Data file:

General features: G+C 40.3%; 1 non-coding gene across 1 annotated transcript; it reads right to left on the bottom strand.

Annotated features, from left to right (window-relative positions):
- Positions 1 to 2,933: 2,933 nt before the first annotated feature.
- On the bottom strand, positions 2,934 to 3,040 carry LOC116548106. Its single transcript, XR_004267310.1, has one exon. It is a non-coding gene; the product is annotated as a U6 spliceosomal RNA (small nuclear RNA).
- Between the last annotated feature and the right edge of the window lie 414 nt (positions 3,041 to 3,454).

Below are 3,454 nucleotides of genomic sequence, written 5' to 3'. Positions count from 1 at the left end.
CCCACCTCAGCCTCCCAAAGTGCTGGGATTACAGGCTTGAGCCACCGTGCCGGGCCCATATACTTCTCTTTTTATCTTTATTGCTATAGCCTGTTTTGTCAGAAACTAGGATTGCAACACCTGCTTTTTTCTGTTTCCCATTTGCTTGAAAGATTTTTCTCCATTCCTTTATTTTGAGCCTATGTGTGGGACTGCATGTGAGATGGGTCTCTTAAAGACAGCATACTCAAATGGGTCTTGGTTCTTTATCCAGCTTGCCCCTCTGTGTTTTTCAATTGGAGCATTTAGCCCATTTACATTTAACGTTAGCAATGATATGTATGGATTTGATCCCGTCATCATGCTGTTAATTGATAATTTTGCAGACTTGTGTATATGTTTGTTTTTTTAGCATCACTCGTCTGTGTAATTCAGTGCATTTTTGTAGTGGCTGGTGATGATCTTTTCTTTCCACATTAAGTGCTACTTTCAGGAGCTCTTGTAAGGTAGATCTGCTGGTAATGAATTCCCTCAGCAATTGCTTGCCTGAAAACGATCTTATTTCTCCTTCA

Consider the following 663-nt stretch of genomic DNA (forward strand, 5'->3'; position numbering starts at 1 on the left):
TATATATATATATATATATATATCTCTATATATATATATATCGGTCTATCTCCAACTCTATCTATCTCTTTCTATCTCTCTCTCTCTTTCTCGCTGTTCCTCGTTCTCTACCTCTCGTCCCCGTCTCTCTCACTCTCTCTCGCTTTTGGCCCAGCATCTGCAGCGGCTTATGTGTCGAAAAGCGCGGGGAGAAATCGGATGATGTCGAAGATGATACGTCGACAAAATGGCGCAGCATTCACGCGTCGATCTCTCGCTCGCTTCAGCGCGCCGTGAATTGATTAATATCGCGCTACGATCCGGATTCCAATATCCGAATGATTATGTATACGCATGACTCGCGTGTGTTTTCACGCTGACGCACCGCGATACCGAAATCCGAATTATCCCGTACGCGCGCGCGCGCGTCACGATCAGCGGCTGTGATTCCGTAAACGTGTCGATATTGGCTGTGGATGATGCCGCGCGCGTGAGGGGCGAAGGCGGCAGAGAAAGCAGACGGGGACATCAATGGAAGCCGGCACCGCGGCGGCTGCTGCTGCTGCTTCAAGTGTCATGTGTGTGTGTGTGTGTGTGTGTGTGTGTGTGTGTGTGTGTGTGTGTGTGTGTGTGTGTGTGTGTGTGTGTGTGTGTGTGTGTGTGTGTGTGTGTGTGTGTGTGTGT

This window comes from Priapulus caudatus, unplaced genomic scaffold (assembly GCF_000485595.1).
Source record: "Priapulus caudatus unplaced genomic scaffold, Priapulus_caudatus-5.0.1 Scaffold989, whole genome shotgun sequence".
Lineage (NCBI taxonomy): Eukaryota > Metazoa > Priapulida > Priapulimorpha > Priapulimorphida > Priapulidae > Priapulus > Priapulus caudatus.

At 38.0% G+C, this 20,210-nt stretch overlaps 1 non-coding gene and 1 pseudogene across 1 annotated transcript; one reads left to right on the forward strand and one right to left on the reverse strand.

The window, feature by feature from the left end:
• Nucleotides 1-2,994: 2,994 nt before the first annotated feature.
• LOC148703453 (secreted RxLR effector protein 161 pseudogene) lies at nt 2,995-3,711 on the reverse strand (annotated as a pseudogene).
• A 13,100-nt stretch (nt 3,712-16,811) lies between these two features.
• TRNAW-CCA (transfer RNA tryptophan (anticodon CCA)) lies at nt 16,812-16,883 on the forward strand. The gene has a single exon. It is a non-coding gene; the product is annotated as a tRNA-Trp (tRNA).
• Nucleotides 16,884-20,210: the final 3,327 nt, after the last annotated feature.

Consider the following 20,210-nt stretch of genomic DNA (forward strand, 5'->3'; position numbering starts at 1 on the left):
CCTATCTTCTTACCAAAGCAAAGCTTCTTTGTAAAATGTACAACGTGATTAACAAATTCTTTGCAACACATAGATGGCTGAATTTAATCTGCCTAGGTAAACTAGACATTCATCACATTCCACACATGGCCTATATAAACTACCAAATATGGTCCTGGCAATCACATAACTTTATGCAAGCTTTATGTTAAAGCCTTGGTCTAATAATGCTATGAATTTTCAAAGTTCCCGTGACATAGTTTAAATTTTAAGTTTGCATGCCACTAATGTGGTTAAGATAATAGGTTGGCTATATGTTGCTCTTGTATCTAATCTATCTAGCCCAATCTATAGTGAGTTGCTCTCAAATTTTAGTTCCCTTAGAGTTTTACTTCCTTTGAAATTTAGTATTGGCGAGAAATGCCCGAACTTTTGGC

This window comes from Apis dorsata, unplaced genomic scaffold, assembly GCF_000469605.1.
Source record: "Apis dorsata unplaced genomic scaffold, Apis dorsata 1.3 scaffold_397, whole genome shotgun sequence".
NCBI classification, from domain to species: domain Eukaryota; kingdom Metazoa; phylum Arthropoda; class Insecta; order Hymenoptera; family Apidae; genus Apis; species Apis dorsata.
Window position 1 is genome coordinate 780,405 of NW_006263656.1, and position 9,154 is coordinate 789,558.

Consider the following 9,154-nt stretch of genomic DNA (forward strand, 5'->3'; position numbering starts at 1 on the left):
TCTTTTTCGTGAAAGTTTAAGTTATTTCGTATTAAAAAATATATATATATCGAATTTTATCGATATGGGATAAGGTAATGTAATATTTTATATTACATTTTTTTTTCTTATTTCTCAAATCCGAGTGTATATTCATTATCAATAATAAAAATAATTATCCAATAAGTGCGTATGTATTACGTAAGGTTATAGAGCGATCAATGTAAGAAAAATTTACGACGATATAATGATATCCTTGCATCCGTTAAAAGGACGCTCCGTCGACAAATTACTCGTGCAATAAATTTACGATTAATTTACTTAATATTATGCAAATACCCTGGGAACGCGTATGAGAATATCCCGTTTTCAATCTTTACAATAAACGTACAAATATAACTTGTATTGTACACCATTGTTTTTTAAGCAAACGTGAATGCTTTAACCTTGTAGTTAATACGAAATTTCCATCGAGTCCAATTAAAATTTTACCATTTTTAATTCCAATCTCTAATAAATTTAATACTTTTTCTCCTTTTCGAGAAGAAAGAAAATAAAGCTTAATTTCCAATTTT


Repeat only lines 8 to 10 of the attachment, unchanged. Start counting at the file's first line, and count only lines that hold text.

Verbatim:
Consider the following 663-nt stretch of genomic DNA (forward strand, 5'->3'; position numbering starts at 1 on the left):
TATATATATATATATATATATATCTCTATATATATATATATCGGTCTATCTCCAACTCTATCTATCTCTTTCTATCTCTCTCTCTCTTTCTCGCTGTTCCTCGTTCTCTACCTCTCGTCCCCGTCTCTCTCACTCTCTCTCGCTTTTGGCCCAGCATCTGCAGCGGCTTATGTGTCGAAAAGCGCGGGGAGAAATCGGATGATGTCGAAGATGATACGTCGACAAAATGGCGCAGCATTCACGCGTCGATCTCTCGCTCGCTTCAGCGCGCCGTGAATTGATTAATATCGCGCTACGATCCGGATTCCAATATCCGAATGATTATGTATACGCATGACTCGCGTGTGTTTTCACGCTGACGCACCGCGATACCGAAATCCGAATTATCCCGTACGCGCGCGCGCGCGTCACGATCAGCGGCTGTGATTCCGTAAACGTGTCGATATTGGCTGTGGATGATGCCGCGCGCGTGAGGGGCGAAGGCGGCAGAGAAAGCAGACGGGGACATCAATGGAAGCCGGCACCGCGGCGGCTGCTGCTGCTGCTTCAAGTGTCATGTGTGTGTGTGTGTGTGTGTGTGTGTGTGTGTGTGTGTGTGTGTGTGTGTGTGTGTGTGTGTGTGTGTGTGTGTGTGTGTGTGTGTGTGTGTGTGTGTGTGTGTGT

This window comes from Priapulus caudatus, unplaced genomic scaffold (assembly GCF_000485595.1).